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Award Detail

Doing Business As Name:University of Wisconsin-Madison
  • Hiroki Sone
  • (608) 262-3822
Award Date:07/20/2021
Estimated Total Award Amount: $ 528,107
Funds Obligated to Date: $ 311,288
  • FY 2021=$311,288
Start Date:08/01/2021
End Date:07/31/2026
Transaction Type:Grant
Awarding Agency Code:4900
Funding Agency Code:4900
CFDA Number:47.050
Primary Program Source:040100 NSF RESEARCH & RELATED ACTIVIT
Award Title or Description:CAREER: Mechanics of Viscous Damage Zones Along Rough Faults and Community Tutorial/Forums for Experimental Rock Mechanists
Federal Award ID Number:2045259
DUNS ID:161202122
Parent DUNS ID:041188822
Program Officer:
  • Paul Raterron
  • (703) 292-8565

Awardee Location

Street:21 North Park Street
Awardee Cong. District:02

Primary Place of Performance

Organization Name:University of Wisconsin-Madison
Street:1415 Engineering Drive
Cong. District:02

Abstract at Time of Award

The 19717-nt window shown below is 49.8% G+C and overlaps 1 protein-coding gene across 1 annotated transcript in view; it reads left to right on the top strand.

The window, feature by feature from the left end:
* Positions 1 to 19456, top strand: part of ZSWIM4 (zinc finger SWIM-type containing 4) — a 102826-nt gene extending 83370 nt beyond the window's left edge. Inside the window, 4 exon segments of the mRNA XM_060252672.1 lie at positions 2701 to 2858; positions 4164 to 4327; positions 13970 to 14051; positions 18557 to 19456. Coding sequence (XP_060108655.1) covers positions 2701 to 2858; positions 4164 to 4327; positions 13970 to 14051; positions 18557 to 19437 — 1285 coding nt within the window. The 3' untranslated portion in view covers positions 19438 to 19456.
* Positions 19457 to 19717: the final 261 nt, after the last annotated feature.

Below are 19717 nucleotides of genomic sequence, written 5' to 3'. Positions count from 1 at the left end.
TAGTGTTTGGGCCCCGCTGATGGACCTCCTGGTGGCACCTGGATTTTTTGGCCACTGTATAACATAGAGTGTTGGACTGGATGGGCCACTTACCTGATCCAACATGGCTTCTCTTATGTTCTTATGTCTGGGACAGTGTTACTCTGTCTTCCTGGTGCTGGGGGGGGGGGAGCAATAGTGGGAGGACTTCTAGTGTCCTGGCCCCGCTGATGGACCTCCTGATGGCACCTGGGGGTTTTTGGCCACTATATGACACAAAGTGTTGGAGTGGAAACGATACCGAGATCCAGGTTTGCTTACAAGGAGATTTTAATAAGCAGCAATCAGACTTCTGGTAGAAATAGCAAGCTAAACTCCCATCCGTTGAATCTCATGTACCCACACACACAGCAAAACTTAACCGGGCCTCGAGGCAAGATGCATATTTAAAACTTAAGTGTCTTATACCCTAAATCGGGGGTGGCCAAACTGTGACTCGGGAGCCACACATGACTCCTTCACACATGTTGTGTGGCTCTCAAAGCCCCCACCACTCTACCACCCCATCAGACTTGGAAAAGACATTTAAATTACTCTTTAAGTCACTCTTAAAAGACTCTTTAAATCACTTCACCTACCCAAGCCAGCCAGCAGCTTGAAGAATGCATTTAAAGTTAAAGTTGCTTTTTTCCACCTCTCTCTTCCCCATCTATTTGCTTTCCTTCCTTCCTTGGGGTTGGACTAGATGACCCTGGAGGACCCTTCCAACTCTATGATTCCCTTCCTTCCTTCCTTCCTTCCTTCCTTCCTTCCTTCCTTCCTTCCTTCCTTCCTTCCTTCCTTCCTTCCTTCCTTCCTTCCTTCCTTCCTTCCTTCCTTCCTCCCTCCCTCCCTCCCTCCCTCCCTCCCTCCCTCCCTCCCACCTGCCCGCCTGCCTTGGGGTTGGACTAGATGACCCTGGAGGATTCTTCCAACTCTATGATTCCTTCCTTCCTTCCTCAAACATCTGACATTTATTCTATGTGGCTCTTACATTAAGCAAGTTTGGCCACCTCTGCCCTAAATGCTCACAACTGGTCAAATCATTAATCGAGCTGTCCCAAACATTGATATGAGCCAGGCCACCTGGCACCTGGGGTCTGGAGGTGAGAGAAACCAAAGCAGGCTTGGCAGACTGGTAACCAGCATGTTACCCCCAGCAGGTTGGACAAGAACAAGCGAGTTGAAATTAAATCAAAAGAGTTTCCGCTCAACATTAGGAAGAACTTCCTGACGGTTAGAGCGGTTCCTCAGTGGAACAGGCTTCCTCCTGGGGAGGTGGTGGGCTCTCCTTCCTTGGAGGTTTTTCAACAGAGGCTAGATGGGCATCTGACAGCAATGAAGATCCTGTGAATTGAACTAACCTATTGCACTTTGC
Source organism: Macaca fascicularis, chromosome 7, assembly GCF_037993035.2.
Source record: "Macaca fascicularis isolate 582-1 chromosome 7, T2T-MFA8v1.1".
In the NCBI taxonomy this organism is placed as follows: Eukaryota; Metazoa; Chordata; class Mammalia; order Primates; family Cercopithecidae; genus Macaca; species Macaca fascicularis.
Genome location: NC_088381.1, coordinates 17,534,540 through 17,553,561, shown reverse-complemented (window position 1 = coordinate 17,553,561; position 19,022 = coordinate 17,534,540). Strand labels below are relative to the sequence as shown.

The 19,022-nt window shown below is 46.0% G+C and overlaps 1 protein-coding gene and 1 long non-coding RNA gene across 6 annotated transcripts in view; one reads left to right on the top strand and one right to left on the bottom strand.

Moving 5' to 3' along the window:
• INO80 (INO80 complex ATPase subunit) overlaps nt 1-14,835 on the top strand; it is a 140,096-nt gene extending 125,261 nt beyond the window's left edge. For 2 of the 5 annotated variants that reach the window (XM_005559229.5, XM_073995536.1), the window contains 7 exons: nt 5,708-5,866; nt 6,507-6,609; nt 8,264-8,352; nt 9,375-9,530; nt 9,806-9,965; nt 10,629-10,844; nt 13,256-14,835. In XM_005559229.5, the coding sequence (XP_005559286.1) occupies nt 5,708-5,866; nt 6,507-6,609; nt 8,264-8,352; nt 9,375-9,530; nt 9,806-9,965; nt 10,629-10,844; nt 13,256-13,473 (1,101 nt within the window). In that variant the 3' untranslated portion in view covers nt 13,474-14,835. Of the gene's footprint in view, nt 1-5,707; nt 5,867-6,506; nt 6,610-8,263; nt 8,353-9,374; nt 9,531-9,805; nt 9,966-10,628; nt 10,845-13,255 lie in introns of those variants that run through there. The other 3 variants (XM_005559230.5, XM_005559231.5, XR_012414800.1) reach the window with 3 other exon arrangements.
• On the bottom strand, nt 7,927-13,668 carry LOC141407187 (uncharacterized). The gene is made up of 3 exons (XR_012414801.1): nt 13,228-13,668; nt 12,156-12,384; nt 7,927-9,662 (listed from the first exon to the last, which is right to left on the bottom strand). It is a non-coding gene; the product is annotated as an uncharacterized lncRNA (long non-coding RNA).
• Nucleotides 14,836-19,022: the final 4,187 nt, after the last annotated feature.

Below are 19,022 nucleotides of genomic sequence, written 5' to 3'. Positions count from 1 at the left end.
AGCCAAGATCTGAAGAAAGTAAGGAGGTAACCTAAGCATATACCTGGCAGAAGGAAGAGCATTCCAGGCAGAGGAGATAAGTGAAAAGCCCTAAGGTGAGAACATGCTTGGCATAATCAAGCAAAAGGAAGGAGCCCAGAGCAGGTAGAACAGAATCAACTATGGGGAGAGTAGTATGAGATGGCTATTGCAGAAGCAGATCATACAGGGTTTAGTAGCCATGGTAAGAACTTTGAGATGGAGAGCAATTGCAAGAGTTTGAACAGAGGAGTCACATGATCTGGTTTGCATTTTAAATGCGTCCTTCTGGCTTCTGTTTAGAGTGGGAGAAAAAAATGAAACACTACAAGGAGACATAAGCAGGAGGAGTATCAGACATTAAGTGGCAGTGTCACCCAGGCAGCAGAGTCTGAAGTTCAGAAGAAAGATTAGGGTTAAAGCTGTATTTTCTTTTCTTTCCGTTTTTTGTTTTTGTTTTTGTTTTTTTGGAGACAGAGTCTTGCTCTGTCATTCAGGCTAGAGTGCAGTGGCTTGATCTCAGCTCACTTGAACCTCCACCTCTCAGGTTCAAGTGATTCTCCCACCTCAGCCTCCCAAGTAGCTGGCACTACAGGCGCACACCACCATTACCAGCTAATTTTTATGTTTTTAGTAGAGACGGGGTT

Earthquakes occur to release the compressional forces (stress) that accumulate in the Earth due to plate tectonics. Such accumulation and release of stress is oftentimes studied using models that treat rocks as spring-like elastic materials. However, real rocks - especially those surrounding fault zones - contain many defects that cause non-elastic (permanent) deformation. Therefore, movement between tectonic plates may not only be accommodated by slip along faults, but also by deformation distributed in the surrounding rocks. Ignoring such effects may lead to overestimating stress accumulation in the Earth. Accounting for rock deformation around faults is thus crucial to accurately assess seismic hazards. Here, the team aims to characterize such rock behavior through laboratory experiments. They use rock specimens with existing defects; specimens are either collected around natural faults or prepared in the laboratory. They quantify the rock behavior and assess its impact on earthquake mechanics through numerical modeling. The project provides support for an early-career scientist and graduate and undergraduate students at University of Wisconsin - Madison. It also fosters knowledge transfer and community building among experimentalists experts in rock mechanics. The goal of the project is to evaluate the impact of fault damage-zone rheology on fault mechanics. Field and laboratory evidence shows that fault damage-zone rocks exhibit time-dependent deformational behavior and that shear stress relaxation within the damage zone is a ubiquitous phenomenon. Viscous properties of fault damage-zone rocks are not acknowledged in current fault mechanical models. This may lead to an over-estimation of fault shear stress accumulation. Here, the researchers characterize the damage distribution around selected fault zone outcrops. The emphasis is on quantifying the heterogeneities across and along the faults. Laboratory experiments are conducted on both natural and synthetic damage-zone rocks to constrain the viscous constitutive properties of damaged rocks in the framework of viscoplasticity. A synthesis modeling incorporates findings from the field and lab. The goal is to evaluate how slow distributed deformation in rough damage zones influence the interseismic loading of fault shear stress. The team also examines how the distribution of stress and fault slip evolve during the interseismic period; this provides insights on how earthquake statistics and kinematics evolve during interseismic loading. Another goal is to evaluate the validity of upscaling friction laws to field scale problems. Finally, geophysical observations on transient changes in seismic velocity and strain from the San Jacinto Fault Zone will be examined to explore consistency with the viscous properties constrained in the laboratory. This award reflects NSF's statutory mission and has been deemed worthy of support through evaluation using the Foundation's intellectual merit and broader impacts review criteria.

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